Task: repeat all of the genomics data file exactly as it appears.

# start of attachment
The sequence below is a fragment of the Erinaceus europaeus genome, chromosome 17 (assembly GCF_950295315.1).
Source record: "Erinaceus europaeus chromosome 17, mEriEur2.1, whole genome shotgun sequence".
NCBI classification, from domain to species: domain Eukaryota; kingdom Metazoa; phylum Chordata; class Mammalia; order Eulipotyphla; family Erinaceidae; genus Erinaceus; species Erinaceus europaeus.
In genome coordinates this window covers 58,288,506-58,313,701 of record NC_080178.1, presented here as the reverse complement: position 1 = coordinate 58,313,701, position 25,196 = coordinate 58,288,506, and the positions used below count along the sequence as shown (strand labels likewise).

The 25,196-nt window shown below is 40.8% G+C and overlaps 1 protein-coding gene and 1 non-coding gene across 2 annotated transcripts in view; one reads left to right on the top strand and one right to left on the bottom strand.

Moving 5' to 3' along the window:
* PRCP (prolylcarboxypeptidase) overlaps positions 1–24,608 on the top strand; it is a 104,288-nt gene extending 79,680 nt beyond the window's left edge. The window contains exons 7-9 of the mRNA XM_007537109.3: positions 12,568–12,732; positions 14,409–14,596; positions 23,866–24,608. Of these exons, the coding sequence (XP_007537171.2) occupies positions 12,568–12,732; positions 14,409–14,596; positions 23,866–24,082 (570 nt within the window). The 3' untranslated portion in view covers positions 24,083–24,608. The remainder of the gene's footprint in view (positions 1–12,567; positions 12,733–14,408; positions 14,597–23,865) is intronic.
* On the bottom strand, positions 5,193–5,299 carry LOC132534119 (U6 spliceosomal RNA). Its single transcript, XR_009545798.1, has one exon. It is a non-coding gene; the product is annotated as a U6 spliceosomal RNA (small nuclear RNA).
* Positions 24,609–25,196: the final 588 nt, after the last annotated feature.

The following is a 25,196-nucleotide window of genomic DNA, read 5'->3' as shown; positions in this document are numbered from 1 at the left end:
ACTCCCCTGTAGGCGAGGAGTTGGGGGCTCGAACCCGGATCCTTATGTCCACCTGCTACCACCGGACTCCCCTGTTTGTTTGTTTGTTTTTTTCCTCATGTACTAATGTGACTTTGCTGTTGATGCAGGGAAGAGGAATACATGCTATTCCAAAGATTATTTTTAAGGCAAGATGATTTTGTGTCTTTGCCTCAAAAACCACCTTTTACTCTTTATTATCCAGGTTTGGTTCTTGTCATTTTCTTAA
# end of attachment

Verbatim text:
The sequence below is a fragment of the Erinaceus europaeus genome, chromosome 17 (assembly GCF_950295315.1).
Source record: "Erinaceus europaeus chromosome 17, mEriEur2.1, whole genome shotgun sequence".
NCBI classification, from domain to species: domain Eukaryota; kingdom Metazoa; phylum Chordata; class Mammalia; order Eulipotyphla; family Erinaceidae; genus Erinaceus; species Erinaceus europaeus.
In genome coordinates this window covers 58,288,506-58,313,701 of record NC_080178.1, presented here as the reverse complement: position 1 = coordinate 58,313,701, position 25,196 = coordinate 58,288,506, and the positions used below count along the sequence as shown (strand labels likewise).

The 25,196-nt window shown below is 40.8% G+C and overlaps 1 protein-coding gene and 1 non-coding gene across 2 annotated transcripts in view; one reads left to right on the top strand and one right to left on the bottom strand.

Moving 5' to 3' along the window:
* PRCP (prolylcarboxypeptidase) overlaps positions 1–24,608 on the top strand; it is a 104,288-nt gene extending 79,680 nt beyond the window's left edge. The window contains exons 7-9 of the mRNA XM_007537109.3: positions 12,568–12,732; positions 14,409–14,596; positions 23,866–24,608. Of these exons, the coding sequence (XP_007537171.2) occupies positions 12,568–12,732; positions 14,409–14,596; positions 23,866–24,082 (570 nt within the window). The 3' untranslated portion in view covers positions 24,083–24,608. The remainder of the gene's footprint in view (positions 1–12,567; positions 12,733–14,408; positions 14,597–23,865) is intronic.
* On the bottom strand, positions 5,193–5,299 carry LOC132534119 (U6 spliceosomal RNA). Its single transcript, XR_009545798.1, has one exon. It is a non-coding gene; the product is annotated as a U6 spliceosomal RNA (small nuclear RNA).
* Positions 24,609–25,196: the final 588 nt, after the last annotated feature.

The following is a 25,196-nucleotide window of genomic DNA, read 5'->3' as shown; positions in this document are numbered from 1 at the left end:
ACTCCCCTGTAGGCGAGGAGTTGGGGGCTCGAACCCGGATCCTTATGTCCACCTGCTACCACCGGACTCCCCTGTTTGTTTGTTTGTTTTTTTCCTCATGTACTAATGTGACTTTGCTGTTGATGCAGGGAAGAGGAATACATGCTATTCCAAAGATTATTTTTAAGGCAAGATGATTTTGTGTCTTTGCCTCAAAAACCACCTTTTACTCTTTATTATCCAGGTTTGGTTCTTGTCATTTTCTTAA